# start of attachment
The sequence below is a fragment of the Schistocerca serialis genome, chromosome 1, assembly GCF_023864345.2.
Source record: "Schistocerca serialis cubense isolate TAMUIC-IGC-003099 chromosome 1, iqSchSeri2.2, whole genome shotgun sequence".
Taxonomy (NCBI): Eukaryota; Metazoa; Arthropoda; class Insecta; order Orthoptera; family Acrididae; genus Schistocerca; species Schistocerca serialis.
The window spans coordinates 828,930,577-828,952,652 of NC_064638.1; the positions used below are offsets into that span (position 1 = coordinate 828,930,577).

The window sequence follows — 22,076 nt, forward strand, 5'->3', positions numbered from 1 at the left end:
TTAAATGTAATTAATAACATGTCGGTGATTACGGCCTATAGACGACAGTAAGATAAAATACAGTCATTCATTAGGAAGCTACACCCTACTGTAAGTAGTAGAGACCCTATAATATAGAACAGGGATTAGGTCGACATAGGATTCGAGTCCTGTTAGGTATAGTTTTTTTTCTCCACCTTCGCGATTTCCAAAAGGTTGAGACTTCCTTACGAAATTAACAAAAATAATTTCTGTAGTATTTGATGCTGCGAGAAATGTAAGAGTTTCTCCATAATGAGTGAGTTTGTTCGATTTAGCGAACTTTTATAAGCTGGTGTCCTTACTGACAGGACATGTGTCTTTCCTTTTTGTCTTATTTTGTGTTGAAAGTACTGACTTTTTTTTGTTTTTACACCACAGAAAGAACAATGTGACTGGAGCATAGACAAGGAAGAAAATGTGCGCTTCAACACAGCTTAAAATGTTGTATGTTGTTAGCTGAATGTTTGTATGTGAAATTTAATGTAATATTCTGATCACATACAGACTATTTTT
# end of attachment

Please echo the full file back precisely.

The sequence below is a fragment of the Schistocerca serialis genome, chromosome 1, assembly GCF_023864345.2.
Source record: "Schistocerca serialis cubense isolate TAMUIC-IGC-003099 chromosome 1, iqSchSeri2.2, whole genome shotgun sequence".
Taxonomy (NCBI): Eukaryota; Metazoa; Arthropoda; class Insecta; order Orthoptera; family Acrididae; genus Schistocerca; species Schistocerca serialis.
The window spans coordinates 828,930,577-828,952,652 of NC_064638.1; the positions used below are offsets into that span (position 1 = coordinate 828,930,577).

The window sequence follows — 22,076 nt, forward strand, 5'->3', positions numbered from 1 at the left end:
TTAAATGTAATTAATAACATGTCGGTGATTACGGCCTATAGACGACAGTAAGATAAAATACAGTCATTCATTAGGAAGCTACACCCTACTGTAAGTAGTAGAGACCCTATAATATAGAACAGGGATTAGGTCGACATAGGATTCGAGTCCTGTTAGGTATAGTTTTTTTTCTCCACCTTCGCGATTTCCAAAAGGTTGAGACTTCCTTACGAAATTAACAAAAATAATTTCTGTAGTATTTGATGCTGCGAGAAATGTAAGAGTTTCTCCATAATGAGTGAGTTTGTTCGATTTAGCGAACTTTTATAAGCTGGTGTCCTTACTGACAGGACATGTGTCTTTCCTTTTTGTCTTATTTTGTGTTGAAAGTACTGACTTTTTTTTGTTTTTACACCACAGAAAGAACAATGTGACTGGAGCATAGACAAGGAAGAAAATGTGCGCTTCAACACAGCTTAAAATGTTGTATGTTGTTAGCTGAATGTTTGTATGTGAAATTTAATGTAATATTCTGATCACATACAGACTATTTTT